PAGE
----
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Good morning everyone, and welcome to 8 July, 2024 – an important day in the history of the world for a very windy reason.

That’s because it was on this day in 1680 the first confirmed tornado in America killed a servant at Cambridge, Massachusetts, when he was trapped inside his master’s horse-drawn carriage when the storm touched down.

Having tasted human blood, the storms became adept at spotting and targeting large collections of mobile homes from the air, before descending to hunt.

Some meteorologists theorise it’s a way for the tornados to engage with their prey. More adept tornados choose to target mobile dwellings over their more traditional, motionless houses to “give the puny humans something of a sporting chance at evading the terrible might and power of these howling funnel beasts of the sky”.

Others suggest that it might only be the dumbest of humans who, given their lower than average intelligence, are not only forced by circumstance to live in areas known to be hunting grounds of the tornados, but are also only able to afford the kind of house that requires wheels.

Luckily for you, you don’t need to be whisked from your home in Kansas to go on a killing spree through a mystical land with three highly unlikely companions in order to get your hands on the info you need today.

The ineffable Tim Boreham spills the tea dendrimer technology specialist Starpharma, and if you missed the sternest man in stocks Barry Fitzgerald having his say about Sovereign’s Kasiya project in Malawi, you should definitely take a look at it now.

As a brief aside, that word ‘ineffable’ is a great word, but it doesn’t mean what it looks like it should mean.

I heard it a lot in the hymns I sang as a boy, when I was Head Chorister of my fancy high school’s chapel choir, and it first I thought it was a polite Christian way of suggesting that it meant “unable to have sex”.

It doesn’t mean that, though. It means “incapable of being expressed in words”. In one sense, I was correct… because, it’s usually used in a positive sense, and as such almost always crops up in Christian texts when it would be completely improper to use the more obvious phrase, which is something that sounds a lot like “freakin’ amazing”.

Anyway… Tim and Barry have drummed up some great stuff as per usual, and – as always – I’ve thrown together lots of fiddly little things below, so you don’t need to go ferreting all over the internet for your ASX info this morning.

 

COMMODITY/FOREX/CRYPTO MARKET PRICES

Gold: US$2,399.85/oz (+1.29%)

Silver: US$31.52/oz (+2.21%)

Nickel (3mth): US$17,383/t (+0.96%)

Copper (3mth): US$9,983/t (+1.02%)

Zinc: US$3,003/t (0.55%)

Oil (WTI): US$83.44/bbl (-0.52%)

Oil (Brent): US$86.86/bbl (-0.65%)

Iron 62pc Fe: US$111.31/t (-1.52%)

AUD/USD: 0.6748 (+0.31%)

Bitcoin: US$57,689.00 (+1.70%)

 

WHAT GOT YOU TALKING

Josh Chiat dropped this excellent dive into why coal stocks are generating a lot of heat on the ASX at the moment.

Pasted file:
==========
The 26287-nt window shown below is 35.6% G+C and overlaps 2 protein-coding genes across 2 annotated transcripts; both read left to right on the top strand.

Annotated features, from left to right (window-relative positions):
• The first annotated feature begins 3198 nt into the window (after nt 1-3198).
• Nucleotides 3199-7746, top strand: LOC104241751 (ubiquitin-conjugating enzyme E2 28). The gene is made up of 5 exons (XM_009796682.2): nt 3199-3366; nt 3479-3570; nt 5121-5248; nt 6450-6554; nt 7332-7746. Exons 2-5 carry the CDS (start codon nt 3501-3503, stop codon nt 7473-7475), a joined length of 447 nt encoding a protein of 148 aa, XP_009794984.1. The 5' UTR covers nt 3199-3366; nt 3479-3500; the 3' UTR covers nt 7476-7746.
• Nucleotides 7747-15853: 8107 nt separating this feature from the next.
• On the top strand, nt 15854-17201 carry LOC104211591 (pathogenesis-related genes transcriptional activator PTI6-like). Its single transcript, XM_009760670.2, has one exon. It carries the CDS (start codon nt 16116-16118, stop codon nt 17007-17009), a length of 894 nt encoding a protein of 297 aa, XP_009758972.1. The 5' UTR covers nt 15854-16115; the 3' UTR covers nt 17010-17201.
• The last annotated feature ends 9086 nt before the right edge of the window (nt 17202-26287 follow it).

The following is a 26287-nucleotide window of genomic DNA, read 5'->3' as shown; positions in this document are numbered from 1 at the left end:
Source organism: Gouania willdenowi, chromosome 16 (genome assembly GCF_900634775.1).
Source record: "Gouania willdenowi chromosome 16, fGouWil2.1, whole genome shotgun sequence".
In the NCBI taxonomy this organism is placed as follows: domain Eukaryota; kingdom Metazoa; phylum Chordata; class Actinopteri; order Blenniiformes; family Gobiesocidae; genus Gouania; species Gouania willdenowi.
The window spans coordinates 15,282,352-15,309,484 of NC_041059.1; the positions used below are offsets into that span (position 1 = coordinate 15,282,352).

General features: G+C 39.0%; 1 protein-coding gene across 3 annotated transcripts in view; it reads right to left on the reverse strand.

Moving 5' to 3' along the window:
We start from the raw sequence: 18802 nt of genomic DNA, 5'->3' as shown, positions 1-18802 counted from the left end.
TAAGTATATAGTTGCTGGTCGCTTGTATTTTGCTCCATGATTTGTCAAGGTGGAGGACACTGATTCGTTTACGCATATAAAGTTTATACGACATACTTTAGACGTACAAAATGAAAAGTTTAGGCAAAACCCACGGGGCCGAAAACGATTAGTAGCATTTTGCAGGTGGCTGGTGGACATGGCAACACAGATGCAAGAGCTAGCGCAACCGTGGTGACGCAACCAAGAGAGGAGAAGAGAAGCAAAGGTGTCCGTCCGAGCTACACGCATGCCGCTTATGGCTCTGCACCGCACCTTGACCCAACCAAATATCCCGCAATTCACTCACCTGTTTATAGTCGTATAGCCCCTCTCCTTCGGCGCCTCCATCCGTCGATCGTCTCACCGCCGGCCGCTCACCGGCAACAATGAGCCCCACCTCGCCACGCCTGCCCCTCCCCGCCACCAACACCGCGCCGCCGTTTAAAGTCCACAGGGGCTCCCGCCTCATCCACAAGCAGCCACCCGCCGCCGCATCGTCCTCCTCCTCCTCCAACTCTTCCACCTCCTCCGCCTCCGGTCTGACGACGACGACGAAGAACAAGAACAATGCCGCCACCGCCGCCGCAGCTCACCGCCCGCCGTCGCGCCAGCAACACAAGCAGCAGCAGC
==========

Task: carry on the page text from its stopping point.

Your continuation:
FRIDAY’S ASX SMALL CAP LEADERS

Here are the best performing ASX small cap stocks:

Swipe or scroll to reveal full table. Click headings to sort:

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Friday’s Small Cap Winners included:

There was a lot of interest in Titomic (ASX:TTT) on Friday, but the latest news from the company is already four days old – but, for what it’s worth, it was pretty good news. The company sold one of its custom high-pressure cold spray systems to the Oregon Manufacturing Innovation Centre for a cool $1.2 million.

The system, once installed, will allow the Oregon centre to  get into the additive manufacture of multi-metal parts, large-scale titanium parts, and the manufacture of multi-metal coatings, Titomic says.

Classic Minerals (ASX:CLZ) climbed on Friday in the wake of an announcement that LDA Capital had subscribed for 49,850,800 shares of the 51,000,000 on offer, for a total of $47,500.00 at a price per Subscription Share of $0.00095. CLZ submitted the capital Call Notice under the terms of its strategic $15 million Put Option Agreement with the US-based financier announced in December 2022.

Peak Minerals (ASX:PUA) was rising on Friday morning on news that the company has executed binding agreements for the acquisition of 80% of the highly prospective Kitongo and Lolo Uranium Projects and the Minta Rutile Project in Cameroon, West Africa.

The acquisition includes six exploration permits under valid application covering an area of ~2400km2, including the areas previously held by Mega Uranium Ltd (TSX:MGA) and actively explored until 2011.

iTech Minerals (ASX:ITM) was celebrating rock chip sampling results from Reynolds Range, which have come back with samples as high as 182g/t Au, with totals for copper, silver, base metals and lithium still pending, but they are expected to arrive in the coming weeks.

And Zelira Therapeutics (ASX:ZLD) was performing well after recieving a shot in the arm – and a show of confidence – from the company chairman Mr Osagie Imasogie, who has provided the company with a $1.4 million unsecured loan.

The loan was announced several days ago, and Zelira has informed the market that the money has arrived. It will be used to support the advancement of the HOPE SPV clinical trial, as well as general working capital purposes.

 

FRIDAY’S ASX SMALL CAP LAGGARDS

Here are the worst performing ASX small cap stocks:

Swipe or scroll to reveal full table. Click headings to sort:

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TRADING HALTS 

Patagonia Lithium (ASX:PL3) – pending  an announcement to the market in relation to a capital raising.

Toys R Us (ASX:Toy) – pending an announcement regarding a capital raise.